Thursday, August 17, 2006

Where's the buzz? 100 days until Bayh's big announcement

Where's the buzz?
100 days until Bayh's big announcement

For Howey Political Report Aug. 17, 2006

For the past year or so Evan Bayh has bounced non-stop around the country like a senatorial version of the Energizer Bunny.

He's visited 24 states at least once and some, like New Hampshire, several times. Earlier this week Indiana's former governor made his fifth appearance in Iowa for 2006, this time to tout his renewable energy plan among state fair goers, attend a series of fundraisers and appear at a "Wake Up Wal-Mart" press conference in Cedar Rapids.

Afterward he was slated to begin a much overdue two-week vacation with Susan and the twins. Hope he has plenty of time to rest and recharge: Only about 100 days remain before Thanksgiving when the senator is expected to announce he will indeed make a run for the White House in 2008.

So far Bayh and his supporters have spent millions of dollars and dedicated thousands of hours to develop a presidential-grade campaign organization. As previously noted on these pages, several respected analysts have been impressed with the resulting infrastructure. But some, like Chuck Todd of National Journal, hedge their praise with questions about the Bayh persona.

"...Bayh has to find a base-rousing issue that he can call his own," Todd wrote in an article ranking the 2008 Democratic contenders. Bayh was listed as fourth, behind Hillary Clinton, John Edwards and Mark Warner. "Maybe it'll come from his union friends, or show up as a radical (but practical) health insurance proposal. Will it be enough to differentiate him from the top three?"

Chris Cillizza of the Washington Post political blog, The Fix, is among Bayh's most influential supporters in the media. He repeatedly ranks the senator among the five Democrats most likely to win the party's presidential nomination. In a recent article the pundit noted the value of the senator's organizational strength in Iowa, but concluded with this paragraph:

"Bayh's biggest hurdle is his perceived charisma deficit. In his speech yesterday Bayh was competent and engaging but not inspiring or overwhelming. His advisers say - and we agree - that he has made progress in his speaking and stump skills, but much work remains to be done. The question is whether Bayh's low-key charisma will hurt his ability to generate a spark in Iowa."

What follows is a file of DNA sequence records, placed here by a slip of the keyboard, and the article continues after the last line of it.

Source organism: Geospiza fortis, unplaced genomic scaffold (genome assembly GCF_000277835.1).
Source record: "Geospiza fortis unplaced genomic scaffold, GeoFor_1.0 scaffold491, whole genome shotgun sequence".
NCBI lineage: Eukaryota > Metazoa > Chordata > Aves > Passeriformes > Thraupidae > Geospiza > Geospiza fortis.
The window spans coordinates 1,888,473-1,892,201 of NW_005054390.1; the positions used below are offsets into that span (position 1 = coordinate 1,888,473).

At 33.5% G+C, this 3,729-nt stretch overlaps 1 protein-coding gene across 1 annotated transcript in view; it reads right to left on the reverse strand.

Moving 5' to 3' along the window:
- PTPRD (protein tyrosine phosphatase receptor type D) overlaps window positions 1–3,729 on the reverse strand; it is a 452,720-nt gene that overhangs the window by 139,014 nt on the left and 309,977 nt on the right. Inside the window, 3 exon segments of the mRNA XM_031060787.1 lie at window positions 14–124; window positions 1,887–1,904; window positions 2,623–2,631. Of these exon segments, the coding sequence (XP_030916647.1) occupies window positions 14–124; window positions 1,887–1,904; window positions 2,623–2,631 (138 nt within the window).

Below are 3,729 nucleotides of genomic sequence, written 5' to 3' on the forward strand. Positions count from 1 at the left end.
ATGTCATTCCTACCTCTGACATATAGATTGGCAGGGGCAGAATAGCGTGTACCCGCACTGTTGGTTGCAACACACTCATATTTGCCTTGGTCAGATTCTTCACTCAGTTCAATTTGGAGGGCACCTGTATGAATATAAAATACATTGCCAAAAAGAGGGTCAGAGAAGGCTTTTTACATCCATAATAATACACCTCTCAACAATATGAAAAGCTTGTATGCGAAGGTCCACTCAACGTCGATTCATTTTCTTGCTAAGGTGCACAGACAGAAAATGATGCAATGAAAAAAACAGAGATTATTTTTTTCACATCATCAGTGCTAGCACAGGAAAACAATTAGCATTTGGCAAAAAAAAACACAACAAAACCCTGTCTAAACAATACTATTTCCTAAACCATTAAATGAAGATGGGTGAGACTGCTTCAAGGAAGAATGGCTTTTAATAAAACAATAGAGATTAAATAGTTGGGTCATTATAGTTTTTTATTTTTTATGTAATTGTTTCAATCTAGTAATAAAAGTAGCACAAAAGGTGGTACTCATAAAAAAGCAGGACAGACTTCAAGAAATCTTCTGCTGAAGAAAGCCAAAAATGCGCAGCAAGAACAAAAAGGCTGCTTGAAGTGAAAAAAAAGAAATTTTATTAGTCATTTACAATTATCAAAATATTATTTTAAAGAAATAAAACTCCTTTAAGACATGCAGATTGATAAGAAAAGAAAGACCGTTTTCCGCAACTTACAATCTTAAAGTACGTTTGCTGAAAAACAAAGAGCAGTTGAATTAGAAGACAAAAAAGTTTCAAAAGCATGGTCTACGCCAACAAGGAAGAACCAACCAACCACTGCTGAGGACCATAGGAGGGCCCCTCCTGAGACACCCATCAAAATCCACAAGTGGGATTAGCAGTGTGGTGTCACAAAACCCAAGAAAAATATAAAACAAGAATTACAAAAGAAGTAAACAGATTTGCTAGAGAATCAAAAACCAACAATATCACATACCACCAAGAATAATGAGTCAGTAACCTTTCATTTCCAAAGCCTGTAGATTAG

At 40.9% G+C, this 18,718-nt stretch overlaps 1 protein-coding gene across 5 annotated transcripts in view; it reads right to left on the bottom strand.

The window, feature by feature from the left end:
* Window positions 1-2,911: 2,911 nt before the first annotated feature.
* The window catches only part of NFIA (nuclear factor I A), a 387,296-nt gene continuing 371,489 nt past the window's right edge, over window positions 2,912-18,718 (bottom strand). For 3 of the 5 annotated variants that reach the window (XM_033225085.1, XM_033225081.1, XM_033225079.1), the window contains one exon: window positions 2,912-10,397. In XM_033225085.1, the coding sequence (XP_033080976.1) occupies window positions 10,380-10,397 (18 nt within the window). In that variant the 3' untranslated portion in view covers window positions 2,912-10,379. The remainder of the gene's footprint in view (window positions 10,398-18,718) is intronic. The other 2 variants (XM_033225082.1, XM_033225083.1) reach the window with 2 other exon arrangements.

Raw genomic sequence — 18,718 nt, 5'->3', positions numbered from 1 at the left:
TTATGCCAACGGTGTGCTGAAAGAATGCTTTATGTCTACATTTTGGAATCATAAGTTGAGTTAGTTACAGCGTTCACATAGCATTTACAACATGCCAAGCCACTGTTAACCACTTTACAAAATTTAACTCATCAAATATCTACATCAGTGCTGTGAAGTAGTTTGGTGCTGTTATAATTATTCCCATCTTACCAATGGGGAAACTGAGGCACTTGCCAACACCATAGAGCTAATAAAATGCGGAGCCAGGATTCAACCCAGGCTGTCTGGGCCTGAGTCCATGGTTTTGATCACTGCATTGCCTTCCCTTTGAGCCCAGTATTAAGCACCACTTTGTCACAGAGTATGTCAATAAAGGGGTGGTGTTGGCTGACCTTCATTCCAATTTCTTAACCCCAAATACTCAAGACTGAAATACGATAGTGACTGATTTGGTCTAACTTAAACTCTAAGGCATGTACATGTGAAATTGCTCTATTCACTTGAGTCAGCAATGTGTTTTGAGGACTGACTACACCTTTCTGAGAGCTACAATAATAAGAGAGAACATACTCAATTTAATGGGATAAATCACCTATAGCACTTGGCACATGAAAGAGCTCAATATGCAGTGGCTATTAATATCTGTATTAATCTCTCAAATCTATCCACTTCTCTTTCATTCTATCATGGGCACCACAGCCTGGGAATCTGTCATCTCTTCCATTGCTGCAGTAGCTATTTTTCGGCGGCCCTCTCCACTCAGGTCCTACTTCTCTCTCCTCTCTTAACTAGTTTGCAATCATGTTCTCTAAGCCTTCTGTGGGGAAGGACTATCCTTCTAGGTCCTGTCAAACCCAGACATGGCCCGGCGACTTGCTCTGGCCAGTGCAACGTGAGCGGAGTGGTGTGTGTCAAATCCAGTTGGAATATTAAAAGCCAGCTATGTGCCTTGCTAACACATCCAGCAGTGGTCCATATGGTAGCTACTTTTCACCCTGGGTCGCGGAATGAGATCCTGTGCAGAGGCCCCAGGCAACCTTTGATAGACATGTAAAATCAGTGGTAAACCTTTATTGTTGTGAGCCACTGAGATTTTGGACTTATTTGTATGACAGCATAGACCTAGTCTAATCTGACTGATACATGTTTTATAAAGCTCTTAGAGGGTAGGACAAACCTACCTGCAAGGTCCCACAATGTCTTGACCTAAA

Well-paid reporters aren't the only ones to wonder if and when a Bayh campaign will be able to create that spark, a buzz, some sort of sizzle that will positively sear his name in the voter consciousness. Naysayers at either fringe eagerly cite lack of such as evidence when proclaiming Bayh's centrist brand will fail. Even some friends are worried - just two weeks ago this writer sat down with an outright Bayh fanatic at an ice cream shop south of Indy who asked much the same question.

But these things must be handled delicately. It's all a matter of timing: The next Iowa presidential caucuses are 15 months out. Peak too soon in today's broadband world and you're a has-been by the end of the week. Too late and you're a never-was. Bayh's competitors are a smart bunch with a variety of assets. Hillary is popular, Edwards portrays charm, John Kerry has name recognition, even Warner emits a neophyte appeal. Bayh faces the seemingly indomitable task of piercing through the media clutter inspired by current events and the rest of the field. His campaign must effectively deliver an incisive message to convince a good number of persuadable moderates that this Hoosier is the real deal.

Supporters may find comfort in the innovative organizational plan implemented last week with Bayh's send-off of 50 paid and trained staffers to the key states of Iowa, New Hampshire, Nevada, South Carolina and Indiana. And, the senator has demonstrated he knows how to stay on message. He repeatedly touts the substance of a successful public career - a former red-state governor, author of a viable energy proposal, smart and tough on security, possesses labor and education credentials, and so on. Again and again, in speech after speech, the senator pounds home these achievements. Any one or combination of events, aided by dumb luck or abetted by extensive foresight and hard work, could create the right setting for Bayh's grand entrance into - or exit from - the country's political psyche.

Evan Bayh was born to politics. He has a significant record as governor and senator. He demonstrates a winning work ethic. He's assembled a staff considered by many to be among the best. He's in the top tier in fundraising. He has a following, and it's growing. Everything is in place for a hard charge at the tape, but sooner or later Bayh must seize our attention, if only for a moment to demonstrate he possesses the ability to inspire and motivate and lead the nation through the good and bad that lay ahead. If he doesn't another candidate certainly will and Bayh's moment will be gone, possibly forever.


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